What Makes Baking Soda & Vinegar React to Each other?

This popular experiment is performed by students and classrooms more than any other experiment. It’s very easy to do and requires only two chemicals; which can be found in mostly any household. When these two chemicals are mixed, it causes a reaction of popping, fizzing, and crackling. This experiment is not dangerous, but supervision is needed if children are doing it. To understand the process of what happens, it’s important to understand the ingredients used. As this experiment takes place, an explanation of what is happening should also take place.

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Vinegar and Baking Soda

Vinegar is a non-toxic chemical made of water, salt, and something called acetic acid. Normal white vinegar contains five percent acetic acid. This acid, when mixed with sodium bicarbonate causes a fizzing and bubbling reaction. Baking soda is a chemical that contains several ingredients, one of which is sodium bicarbonate. The sodium bicarbonate when mixed with other chemicals, such as acetic acid, causes visible reactions.

Carbonic Acid and Carbon Dioxide

When baking soda is mixed with vinegar, a reaction takes place. The two chemicals, acetic acid and sodium bicarbonate, do not mix with each other; therefore causing a reaction. When the two chemicals are mixed, a new chemical is formed called carbonic acid. This chemical is very unstable and therefore it instantly starts falling apart and it turns into carbon dioxide and water. When the acetic acid and sodium bicarbonate meet, the carbonic acid is produced. It then falls apart thus leaving only carbon dioxide and water remaining. Bubbles begin floating around the top of the experiment. The bubbles, produced by this reaction, are actually the carbon dioxide escaping. Carbon dioxide is a gas and therefore does not mix with water. The carbon dioxide escapes from the water through the bubbles. Carbon dioxide is the air we exhale when we breathe.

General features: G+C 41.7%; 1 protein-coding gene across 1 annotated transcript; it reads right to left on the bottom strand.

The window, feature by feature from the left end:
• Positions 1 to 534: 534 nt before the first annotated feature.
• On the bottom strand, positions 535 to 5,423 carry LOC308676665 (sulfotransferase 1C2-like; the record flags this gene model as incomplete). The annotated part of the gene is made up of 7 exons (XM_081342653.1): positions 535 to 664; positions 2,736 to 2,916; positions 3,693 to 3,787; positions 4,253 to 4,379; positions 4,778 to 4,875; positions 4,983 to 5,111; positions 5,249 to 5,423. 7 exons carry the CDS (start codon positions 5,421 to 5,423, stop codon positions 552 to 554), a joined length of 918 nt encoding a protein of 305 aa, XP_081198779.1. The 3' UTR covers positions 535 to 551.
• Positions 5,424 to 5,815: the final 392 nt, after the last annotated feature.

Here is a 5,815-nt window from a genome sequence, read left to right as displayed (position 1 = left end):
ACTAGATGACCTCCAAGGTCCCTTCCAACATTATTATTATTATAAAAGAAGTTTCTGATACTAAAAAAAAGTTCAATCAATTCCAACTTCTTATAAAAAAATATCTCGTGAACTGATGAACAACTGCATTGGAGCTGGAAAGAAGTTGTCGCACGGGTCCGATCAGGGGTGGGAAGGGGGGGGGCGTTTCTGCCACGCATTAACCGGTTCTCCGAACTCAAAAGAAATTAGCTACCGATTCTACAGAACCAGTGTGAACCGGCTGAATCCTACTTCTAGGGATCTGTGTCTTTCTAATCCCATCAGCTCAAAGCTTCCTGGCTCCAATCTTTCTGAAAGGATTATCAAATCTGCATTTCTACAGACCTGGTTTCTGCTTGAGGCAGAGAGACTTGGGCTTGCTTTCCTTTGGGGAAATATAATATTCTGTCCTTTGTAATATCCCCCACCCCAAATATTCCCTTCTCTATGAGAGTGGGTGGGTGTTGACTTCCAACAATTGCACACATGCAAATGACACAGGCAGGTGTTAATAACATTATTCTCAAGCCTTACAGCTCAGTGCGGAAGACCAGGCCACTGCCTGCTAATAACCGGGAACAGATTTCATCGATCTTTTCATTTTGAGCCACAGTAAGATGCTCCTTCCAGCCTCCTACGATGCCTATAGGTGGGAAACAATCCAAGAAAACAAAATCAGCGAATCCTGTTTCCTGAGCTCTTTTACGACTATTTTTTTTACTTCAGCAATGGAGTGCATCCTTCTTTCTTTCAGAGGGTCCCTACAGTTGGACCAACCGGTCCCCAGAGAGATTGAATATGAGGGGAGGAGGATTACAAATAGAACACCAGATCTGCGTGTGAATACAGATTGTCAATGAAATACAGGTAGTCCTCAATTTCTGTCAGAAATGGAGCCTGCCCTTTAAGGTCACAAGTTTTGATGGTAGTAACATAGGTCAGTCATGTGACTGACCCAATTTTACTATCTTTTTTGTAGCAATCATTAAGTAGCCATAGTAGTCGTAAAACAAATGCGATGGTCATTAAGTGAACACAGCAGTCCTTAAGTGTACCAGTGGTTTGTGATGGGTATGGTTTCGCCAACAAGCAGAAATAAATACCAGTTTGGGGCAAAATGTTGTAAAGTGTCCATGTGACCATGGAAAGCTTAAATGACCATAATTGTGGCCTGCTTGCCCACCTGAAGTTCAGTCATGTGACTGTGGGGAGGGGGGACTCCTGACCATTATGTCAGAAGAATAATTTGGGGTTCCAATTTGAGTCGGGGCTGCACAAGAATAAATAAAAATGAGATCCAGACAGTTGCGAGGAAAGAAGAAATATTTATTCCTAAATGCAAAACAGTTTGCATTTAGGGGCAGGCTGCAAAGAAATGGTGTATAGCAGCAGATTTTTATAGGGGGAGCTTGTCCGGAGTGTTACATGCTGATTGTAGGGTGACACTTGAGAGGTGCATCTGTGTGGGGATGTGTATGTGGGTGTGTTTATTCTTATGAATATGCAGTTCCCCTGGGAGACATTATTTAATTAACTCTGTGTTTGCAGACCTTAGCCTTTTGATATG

Sodium Acetate

After all of the carbon dioxide escapes; the mixture suddenly stops bubbling, popping, and crackling. This happens because the carbon dioxide is what caused the reaction and once the carbon dioxide is gone, the reaction stops. After it stops, all that is left in the glass is sodium acetate and water.

A Great Experiment

This is one of the simplest experiments around and children love to see the reaction caused by this. Although this experiment is not dangerous, adult supervision is recommended. This experiment is not only fun to watch, but children can enjoy learning what actually is taking place during the experiment.

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